The Legends Speak
We take the words right out of their mouths as Cigar Aficionado imagines what it would be like to have a face-to-face with history’s most famous cigar smokers.
From the Print Edition:
Cigar Aficionado's 20th Anniversary, September/October 2012
The most famous cigar smokers of yore aren’t usually available for interviews because they’re dead. But the 20th anniversary of Cigar Aficionado is an occasion sufficiently momentous that exceptions can be made. We spoke to Mark Twain, Winston Churchill, Rudyard Kipling, George Burns, President John F. Kennedy, Sigmund Freud and Groucho Marx. They responded in their own words. However, it must be confessed that—given the technical difficulties of communicating with the beyond—we aren’t positive they always heard the questions right. For example, when JFK says “pay any price, bear any burden” we cannot be absolutely certain that he’s talking about instructing his press secretary Pierre Salinger to lay in a supply of thousands of H. Upmann Petites before the Cuban embargo went into effect.
Mark TwainCIGAR AFICIONADO: Are the cigars of today up to your standard?
MARK TWAIN: As concerns tobacco, there are many superstitions. And the chiefest is this—that there is a standard governing the matter.
CA: So each smoker has his own personal standard?
TWAIN: He hasn’t. He thinks he has, but he hasn’t. He thinks he can tell what he regards as a good cigar from what he regards as a bad one—but he can’t. He goes by the brand.
CA: Brand can be an important indication of quality for the smoker.
TWAIN: One may palm off the worst counterfeit upon him; if it bears his brand he will smoke it contentedly and never suspect.
CA: Surely a connoisseur can tell the difference?
TWAIN: Children of 25, who have seven years of experience, try to tell me what is a good cigar and what isn’t. Me, who came into the world asking for a light.
CA: Is it fair to say you consider yourself knowledgeable about cigars?
TWAIN: Am I certain of my own standards? Perfectly; yes, absolutely—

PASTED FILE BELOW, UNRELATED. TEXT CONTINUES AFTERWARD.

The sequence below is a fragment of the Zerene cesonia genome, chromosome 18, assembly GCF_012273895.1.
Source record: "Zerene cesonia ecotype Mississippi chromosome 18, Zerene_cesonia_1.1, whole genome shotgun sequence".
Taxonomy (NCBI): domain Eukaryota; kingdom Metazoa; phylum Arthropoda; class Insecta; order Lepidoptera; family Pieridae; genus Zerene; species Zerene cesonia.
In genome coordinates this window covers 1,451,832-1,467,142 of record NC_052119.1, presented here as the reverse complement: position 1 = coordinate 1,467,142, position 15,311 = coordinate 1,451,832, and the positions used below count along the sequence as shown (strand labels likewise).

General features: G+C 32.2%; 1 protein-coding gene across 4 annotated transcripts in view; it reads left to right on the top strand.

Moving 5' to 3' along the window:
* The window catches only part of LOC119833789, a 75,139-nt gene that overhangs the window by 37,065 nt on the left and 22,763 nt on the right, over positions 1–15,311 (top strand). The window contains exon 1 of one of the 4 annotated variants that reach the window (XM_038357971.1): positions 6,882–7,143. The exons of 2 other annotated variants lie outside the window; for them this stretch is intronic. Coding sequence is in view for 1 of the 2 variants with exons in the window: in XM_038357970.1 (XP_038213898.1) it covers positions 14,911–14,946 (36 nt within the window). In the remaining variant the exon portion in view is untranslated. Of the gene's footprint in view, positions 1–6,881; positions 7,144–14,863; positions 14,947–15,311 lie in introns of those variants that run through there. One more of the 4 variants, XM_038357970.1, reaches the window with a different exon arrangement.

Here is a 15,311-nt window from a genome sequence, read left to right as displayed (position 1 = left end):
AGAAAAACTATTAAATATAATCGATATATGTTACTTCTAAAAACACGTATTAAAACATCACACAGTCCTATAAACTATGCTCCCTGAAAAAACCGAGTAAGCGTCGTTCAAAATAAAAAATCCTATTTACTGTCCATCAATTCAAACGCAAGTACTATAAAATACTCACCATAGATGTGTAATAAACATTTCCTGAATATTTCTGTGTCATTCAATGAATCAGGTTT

unless somebody fools me by putting my brand on some other kind of cigar.
CA: What cigars do you usually smoke?
TWAIN: People who claim to know say that I smoke the worst cigars in the world. They betray an unmanly terror when I offer them a cigar; they tell lies and hurry away to meet engagements which they have not made.
CA: Can you tell me something about how you choose cigars? What is the determining factor when you select a cigar?
TWAIN: Twenty-seven cents a barrel.
CA: And even though these cigars are inexpensive they’re up to your personal standard?
TWAIN: My standard is a pretty wide one and covers a deal of territory. To me, almost any cigar is good that nobody else will smoke. However, to say true, my tastes are so catholic that I have never seen any cigars that I
really could not smoke, except those that cost a dollar apiece. I have
examined those and know that they are made of dog hair, and not good dog hair at that.
CA: In your opinion, what region of the world offers the best bargains in cigars?
TWAIN: I have a thoroughly satisfactory time in Europe, for all over the Continent one finds cigars which not even the most hardened newsboys in New York would smoke. Italy has three or four domestic brands: the Minghetti, the Trabuco, the Virginia. The Minghettis are large and comely. I can smoke a hundred in seven days and enjoy every one of them. The Trabucos suit me, too. But one has to learn to like the Virginia,
nobody is born friendly to it. It looks like a rat-tail file, but smokes better, some think.
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